I have always loved Norton Juster’s children's novel, The Phantom Tollbooth. Having re-read the story recently, I was struck by a chapter in the where Milo has traveled into a forest and comes across an orchestra and its conductor, Chroma the Great. Chroma and his orchestra contribute color to this imaginary world. The sunset and the sunrise are both pieces that are performed every day.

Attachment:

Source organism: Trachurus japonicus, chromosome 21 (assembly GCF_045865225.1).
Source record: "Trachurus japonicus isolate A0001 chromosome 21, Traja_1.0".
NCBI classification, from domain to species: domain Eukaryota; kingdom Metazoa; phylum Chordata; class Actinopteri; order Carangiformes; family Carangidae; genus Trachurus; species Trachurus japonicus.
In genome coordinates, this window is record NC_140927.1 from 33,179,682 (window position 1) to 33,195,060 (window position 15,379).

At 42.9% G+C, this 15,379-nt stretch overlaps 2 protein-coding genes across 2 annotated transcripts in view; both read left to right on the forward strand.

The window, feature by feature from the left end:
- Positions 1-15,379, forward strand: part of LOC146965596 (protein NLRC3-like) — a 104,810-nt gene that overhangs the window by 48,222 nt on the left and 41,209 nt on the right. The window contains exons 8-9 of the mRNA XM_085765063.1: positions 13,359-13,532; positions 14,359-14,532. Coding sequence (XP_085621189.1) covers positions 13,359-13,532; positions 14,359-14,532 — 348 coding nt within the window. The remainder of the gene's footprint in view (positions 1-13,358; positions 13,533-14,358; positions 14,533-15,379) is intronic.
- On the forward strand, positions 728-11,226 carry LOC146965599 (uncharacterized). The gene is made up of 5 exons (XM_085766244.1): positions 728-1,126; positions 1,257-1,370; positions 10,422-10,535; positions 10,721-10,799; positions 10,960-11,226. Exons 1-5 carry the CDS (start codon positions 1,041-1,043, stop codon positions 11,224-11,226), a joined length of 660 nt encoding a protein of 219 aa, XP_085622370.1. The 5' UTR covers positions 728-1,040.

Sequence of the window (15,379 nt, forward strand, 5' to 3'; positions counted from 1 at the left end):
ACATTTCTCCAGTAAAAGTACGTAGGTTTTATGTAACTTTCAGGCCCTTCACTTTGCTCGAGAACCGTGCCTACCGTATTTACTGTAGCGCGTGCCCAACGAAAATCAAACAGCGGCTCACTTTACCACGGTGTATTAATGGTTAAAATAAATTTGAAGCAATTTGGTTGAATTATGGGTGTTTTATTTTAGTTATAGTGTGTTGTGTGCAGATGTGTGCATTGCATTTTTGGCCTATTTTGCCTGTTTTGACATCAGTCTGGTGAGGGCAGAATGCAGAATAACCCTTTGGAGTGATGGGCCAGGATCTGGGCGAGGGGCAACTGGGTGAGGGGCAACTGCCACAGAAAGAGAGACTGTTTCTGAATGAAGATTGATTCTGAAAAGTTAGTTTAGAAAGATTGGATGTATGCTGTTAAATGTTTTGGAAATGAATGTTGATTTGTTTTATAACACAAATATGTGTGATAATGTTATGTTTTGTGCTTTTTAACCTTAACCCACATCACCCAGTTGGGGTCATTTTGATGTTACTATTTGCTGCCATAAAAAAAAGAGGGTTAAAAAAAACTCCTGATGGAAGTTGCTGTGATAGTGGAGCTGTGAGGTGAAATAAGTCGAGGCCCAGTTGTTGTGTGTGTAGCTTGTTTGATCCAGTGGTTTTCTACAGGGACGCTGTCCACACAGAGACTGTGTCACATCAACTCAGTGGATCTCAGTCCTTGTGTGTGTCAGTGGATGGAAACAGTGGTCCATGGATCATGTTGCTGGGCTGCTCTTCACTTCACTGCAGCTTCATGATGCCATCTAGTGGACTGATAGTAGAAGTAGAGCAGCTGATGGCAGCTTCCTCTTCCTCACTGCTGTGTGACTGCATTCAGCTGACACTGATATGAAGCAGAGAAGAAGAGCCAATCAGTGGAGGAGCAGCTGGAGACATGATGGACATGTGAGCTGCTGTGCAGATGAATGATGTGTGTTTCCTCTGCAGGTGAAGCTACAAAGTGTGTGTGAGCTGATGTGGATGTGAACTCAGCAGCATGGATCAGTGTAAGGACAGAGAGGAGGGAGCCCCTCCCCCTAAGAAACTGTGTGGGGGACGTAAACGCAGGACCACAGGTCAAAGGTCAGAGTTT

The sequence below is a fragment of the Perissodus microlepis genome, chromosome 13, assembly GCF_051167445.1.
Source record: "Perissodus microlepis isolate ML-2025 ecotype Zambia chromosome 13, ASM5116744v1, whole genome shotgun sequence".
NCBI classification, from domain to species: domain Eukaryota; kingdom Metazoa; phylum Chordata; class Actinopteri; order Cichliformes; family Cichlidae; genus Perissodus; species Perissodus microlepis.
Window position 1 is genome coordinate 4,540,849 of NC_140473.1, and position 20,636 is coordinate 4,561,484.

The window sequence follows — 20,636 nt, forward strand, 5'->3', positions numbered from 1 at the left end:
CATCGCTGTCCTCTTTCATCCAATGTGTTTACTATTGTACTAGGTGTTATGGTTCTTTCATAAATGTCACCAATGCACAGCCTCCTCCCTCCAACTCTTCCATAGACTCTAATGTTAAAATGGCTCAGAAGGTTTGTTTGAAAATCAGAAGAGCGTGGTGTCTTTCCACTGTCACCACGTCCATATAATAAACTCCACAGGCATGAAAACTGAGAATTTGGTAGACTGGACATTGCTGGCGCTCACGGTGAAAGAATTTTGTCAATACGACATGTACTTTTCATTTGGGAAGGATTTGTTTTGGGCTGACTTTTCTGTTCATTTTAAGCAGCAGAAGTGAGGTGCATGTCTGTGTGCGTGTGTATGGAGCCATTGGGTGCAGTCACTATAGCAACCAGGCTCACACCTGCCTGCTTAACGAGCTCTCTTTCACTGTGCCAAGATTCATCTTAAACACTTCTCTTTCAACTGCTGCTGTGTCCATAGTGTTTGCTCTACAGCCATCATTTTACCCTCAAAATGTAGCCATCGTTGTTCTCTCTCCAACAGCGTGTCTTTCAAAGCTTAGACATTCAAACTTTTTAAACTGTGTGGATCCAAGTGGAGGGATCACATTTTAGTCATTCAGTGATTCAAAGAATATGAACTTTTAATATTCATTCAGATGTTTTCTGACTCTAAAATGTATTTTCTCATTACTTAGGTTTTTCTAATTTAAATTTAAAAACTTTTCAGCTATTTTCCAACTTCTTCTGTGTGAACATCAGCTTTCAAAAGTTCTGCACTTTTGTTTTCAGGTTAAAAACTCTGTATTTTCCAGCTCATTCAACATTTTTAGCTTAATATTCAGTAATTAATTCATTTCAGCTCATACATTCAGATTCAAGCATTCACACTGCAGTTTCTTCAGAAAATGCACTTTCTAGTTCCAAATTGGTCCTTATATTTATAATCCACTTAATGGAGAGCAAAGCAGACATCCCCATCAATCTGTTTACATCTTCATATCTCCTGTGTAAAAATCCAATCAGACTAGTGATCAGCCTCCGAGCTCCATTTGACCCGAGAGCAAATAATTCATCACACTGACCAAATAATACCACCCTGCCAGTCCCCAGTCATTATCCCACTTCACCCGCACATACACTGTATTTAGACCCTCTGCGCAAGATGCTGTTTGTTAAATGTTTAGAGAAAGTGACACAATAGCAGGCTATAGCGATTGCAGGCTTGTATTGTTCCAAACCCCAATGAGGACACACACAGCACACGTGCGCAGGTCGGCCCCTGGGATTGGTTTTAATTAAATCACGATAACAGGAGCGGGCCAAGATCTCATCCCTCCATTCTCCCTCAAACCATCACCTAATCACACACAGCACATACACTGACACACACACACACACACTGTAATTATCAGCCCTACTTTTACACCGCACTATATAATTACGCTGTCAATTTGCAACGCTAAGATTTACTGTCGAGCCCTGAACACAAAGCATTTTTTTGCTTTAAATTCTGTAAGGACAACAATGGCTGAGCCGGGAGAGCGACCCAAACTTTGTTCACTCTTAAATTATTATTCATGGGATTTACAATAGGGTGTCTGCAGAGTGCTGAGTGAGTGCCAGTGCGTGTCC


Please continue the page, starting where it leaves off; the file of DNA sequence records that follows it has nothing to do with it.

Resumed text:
I loved this idea of conducting the sunrise, of playing the color of the sky, the clouds and dayscapes. I based my small tone poem on what I imagined the sound of Chroma the Great and his orchestra would be. From sunrise to the full height of day, to clouds and storm, and finally from sunset to nightfall, where Juster’s words put it best: “The last colors slowly faded from the western sky, and, as they did, one by one the instruments stopped, until only the bass fiddles, in their somber slow movement, were left to play the night and a single set of silver bells, brightened the constellations. The conductor let his arms fall limply at his sides and stood quite still as darkness claimed the forest.”